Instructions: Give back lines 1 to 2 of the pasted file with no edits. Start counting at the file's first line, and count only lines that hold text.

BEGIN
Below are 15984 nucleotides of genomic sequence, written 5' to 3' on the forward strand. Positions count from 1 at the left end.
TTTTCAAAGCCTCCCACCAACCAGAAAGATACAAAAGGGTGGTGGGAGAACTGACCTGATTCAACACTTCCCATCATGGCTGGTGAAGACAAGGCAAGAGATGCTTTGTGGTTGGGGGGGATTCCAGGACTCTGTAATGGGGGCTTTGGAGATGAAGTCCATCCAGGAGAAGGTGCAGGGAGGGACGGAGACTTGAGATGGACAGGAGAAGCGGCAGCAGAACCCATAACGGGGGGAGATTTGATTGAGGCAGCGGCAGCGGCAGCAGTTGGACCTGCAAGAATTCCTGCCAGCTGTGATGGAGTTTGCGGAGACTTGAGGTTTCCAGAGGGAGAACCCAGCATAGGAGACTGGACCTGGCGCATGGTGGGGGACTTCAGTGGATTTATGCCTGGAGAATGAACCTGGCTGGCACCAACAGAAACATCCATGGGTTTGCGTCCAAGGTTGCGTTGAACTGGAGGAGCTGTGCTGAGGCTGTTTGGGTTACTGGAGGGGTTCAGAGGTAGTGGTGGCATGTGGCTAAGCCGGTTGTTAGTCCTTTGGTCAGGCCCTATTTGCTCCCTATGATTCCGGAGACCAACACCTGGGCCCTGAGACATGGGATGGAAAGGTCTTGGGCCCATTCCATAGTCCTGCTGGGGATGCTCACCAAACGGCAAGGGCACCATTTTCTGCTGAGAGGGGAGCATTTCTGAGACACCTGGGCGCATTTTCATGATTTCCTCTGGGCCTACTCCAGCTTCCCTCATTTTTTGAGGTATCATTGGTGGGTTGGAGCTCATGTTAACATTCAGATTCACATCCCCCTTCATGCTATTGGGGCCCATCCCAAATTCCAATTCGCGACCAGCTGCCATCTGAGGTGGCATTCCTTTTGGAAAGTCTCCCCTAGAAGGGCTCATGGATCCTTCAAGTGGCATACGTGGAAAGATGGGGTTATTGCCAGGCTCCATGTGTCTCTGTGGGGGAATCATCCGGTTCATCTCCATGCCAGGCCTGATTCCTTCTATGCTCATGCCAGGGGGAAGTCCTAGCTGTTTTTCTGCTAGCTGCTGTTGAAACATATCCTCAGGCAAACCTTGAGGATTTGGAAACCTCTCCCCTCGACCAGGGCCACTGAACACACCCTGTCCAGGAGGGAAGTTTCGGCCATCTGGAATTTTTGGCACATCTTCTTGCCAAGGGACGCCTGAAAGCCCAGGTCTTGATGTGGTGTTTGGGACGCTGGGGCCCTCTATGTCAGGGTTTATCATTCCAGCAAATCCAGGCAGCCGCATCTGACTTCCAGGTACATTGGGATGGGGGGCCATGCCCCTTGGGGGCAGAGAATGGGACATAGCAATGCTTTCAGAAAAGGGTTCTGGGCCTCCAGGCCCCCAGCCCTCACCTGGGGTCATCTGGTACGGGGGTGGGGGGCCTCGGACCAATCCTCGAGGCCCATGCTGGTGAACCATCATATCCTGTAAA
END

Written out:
Below are 15984 nucleotides of genomic sequence, written 5' to 3' on the forward strand. Positions count from 1 at the left end.
TTTTCAAAGCCTCCCACCAACCAGAAAGATACAAAAGGGTGGTGGGAGAACTGACCTGATTCAACACTTCCCATCATGGCTGGTGAAGACAAGGCAAGAGATGCTTTGTGGTTGGGGGGGATTCCAGGACTCTGTAATGGGGGCTTTGGAGATGAAGTCCATCCAGGAGAAGGTGCAGGGAGGGACGGAGACTTGAGATGGACAGGAGAAGCGGCAGCAGAACCCATAACGGGGGGAGATTTGATTGAGGCAGCGGCAGCGGCAGCAGTTGGACCTGCAAGAATTCCTGCCAGCTGTGATGGAGTTTGCGGAGACTTGAGGTTTCCAGAGGGAGAACCCAGCATAGGAGACTGGACCTGGCGCATGGTGGGGGACTTCAGTGGATTTATGCCTGGAGAATGAACCTGGCTGGCACCAACAGAAACATCCATGGGTTTGCGTCCAAGGTTGCGTTGAACTGGAGGAGCTGTGCTGAGGCTGTTTGGGTTACTGGAGGGGTTCAGAGGTAGTGGTGGCATGTGGCTAAGCCGGTTGTTAGTCCTTTGGTCAGGCCCTATTTGCTCCCTATGATTCCGGAGACCAACACCTGGGCCCTGAGACATGGGATGGAAAGGTCTTGGGCCCATTCCATAGTCCTGCTGGGGATGCTCACCAAACGGCAAGGGCACCATTTTCTGCTGAGAGGGGAGCATTTCTGAGACACCTGGGCGCATTTTCATGATTTCCTCTGGGCCTACTCCAGCTTCCCTCATTTTTTGAGGTATCATTGGTGGGTTGGAGCTCATGTTAACATTCAGATTCACATCCCCCTTCATGCTATTGGGGCCCATCCCAAATTCCAATTCGCGACCAGCTGCCATCTGAGGTGGCATTCCTTTTGGAAAGTCTCCCCTAGAAGGGCTCATGGATCCTTCAAGTGGCATACGTGGAAAGATGGGGTTATTGCCAGGCTCCATGTGTCTCTGTGGGGGAATCATCCGGTTCATCTCCATGCCAGGCCTGATTCCTTCTATGCTCATGCCAGGGGGAAGTCCTAGCTGTTTTTCTGCTAGCTGCTGTTGAAACATATCCTCAGGCAAACCTTGAGGATTTGGAAACCTCTCCCCTCGACCAGGGCCACTGAACACACCCTGTCCAGGAGGGAAGTTTCGGCCATCTGGAATTTTTGGCACATCTTCTTGCCAAGGGACGCCTGAAAGCCCAGGTCTTGATGTGGTGTTTGGGACGCTGGGGCCCTCTATGTCAGGGTTTATCATTCCAGCAAATCCAGGCAGCCGCATCTGACTTCCAGGTACATTGGGATGGGGGGCCATGCCCCTTGGGGGCAGAGAATGGGACATAGCAATGCTTTCAGAAAAGGGTTCTGGGCCTCCAGGCCCCCAGCCCTCACCTGGGGTCATCTGGTACGGGGGTGGGGGGCCTCGGACCAATCCTCGAGGCCCATGCTGGTGAACCATCATATCCTGTAAA